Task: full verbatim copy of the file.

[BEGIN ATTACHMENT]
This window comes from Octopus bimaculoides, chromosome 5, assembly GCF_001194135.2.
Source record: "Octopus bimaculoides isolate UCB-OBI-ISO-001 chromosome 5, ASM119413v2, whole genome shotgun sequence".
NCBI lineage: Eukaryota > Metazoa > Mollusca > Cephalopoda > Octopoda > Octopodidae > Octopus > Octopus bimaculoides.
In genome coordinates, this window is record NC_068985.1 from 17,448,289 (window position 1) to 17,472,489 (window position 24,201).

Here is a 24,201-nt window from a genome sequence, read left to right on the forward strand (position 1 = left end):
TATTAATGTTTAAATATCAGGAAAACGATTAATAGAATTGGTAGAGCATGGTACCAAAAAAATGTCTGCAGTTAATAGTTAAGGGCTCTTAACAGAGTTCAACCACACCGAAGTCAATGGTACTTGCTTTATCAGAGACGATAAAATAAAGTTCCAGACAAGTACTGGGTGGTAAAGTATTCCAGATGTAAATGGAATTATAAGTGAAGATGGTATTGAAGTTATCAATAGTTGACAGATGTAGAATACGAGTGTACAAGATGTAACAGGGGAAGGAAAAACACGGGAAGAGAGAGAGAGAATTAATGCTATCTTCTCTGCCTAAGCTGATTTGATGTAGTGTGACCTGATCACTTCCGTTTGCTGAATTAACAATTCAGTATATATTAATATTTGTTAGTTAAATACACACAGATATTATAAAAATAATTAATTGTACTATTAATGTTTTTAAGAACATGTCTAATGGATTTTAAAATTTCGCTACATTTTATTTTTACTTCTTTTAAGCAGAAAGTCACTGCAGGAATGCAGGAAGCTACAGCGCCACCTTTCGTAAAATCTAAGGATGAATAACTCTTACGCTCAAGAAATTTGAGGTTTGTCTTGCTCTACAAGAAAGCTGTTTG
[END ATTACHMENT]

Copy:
This window comes from Octopus bimaculoides, chromosome 5, assembly GCF_001194135.2.
Source record: "Octopus bimaculoides isolate UCB-OBI-ISO-001 chromosome 5, ASM119413v2, whole genome shotgun sequence".
NCBI lineage: Eukaryota > Metazoa > Mollusca > Cephalopoda > Octopoda > Octopodidae > Octopus > Octopus bimaculoides.
In genome coordinates, this window is record NC_068985.1 from 17,448,289 (window position 1) to 17,472,489 (window position 24,201).

Here is a 24,201-nt window from a genome sequence, read left to right on the forward strand (position 1 = left end):
TATTAATGTTTAAATATCAGGAAAACGATTAATAGAATTGGTAGAGCATGGTACCAAAAAAATGTCTGCAGTTAATAGTTAAGGGCTCTTAACAGAGTTCAACCACACCGAAGTCAATGGTACTTGCTTTATCAGAGACGATAAAATAAAGTTCCAGACAAGTACTGGGTGGTAAAGTATTCCAGATGTAAATGGAATTATAAGTGAAGATGGTATTGAAGTTATCAATAGTTGACAGATGTAGAATACGAGTGTACAAGATGTAACAGGGGAAGGAAAAACACGGGAAGAGAGAGAGAGAATTAATGCTATCTTCTCTGCCTAAGCTGATTTGATGTAGTGTGACCTGATCACTTCCGTTTGCTGAATTAACAATTCAGTATATATTAATATTTGTTAGTTAAATACACACAGATATTATAAAAATAATTAATTGTACTATTAATGTTTTTAAGAACATGTCTAATGGATTTTAAAATTTCGCTACATTTTATTTTTACTTCTTTTAAGCAGAAAGTCACTGCAGGAATGCAGGAAGCTACAGCGCCACCTTTCGTAAAATCTAAGGATGAATAACTCTTACGCTCAAGAAATTTGAGGTTTGTCTTGCTCTACAAGAAAGCTGTTTG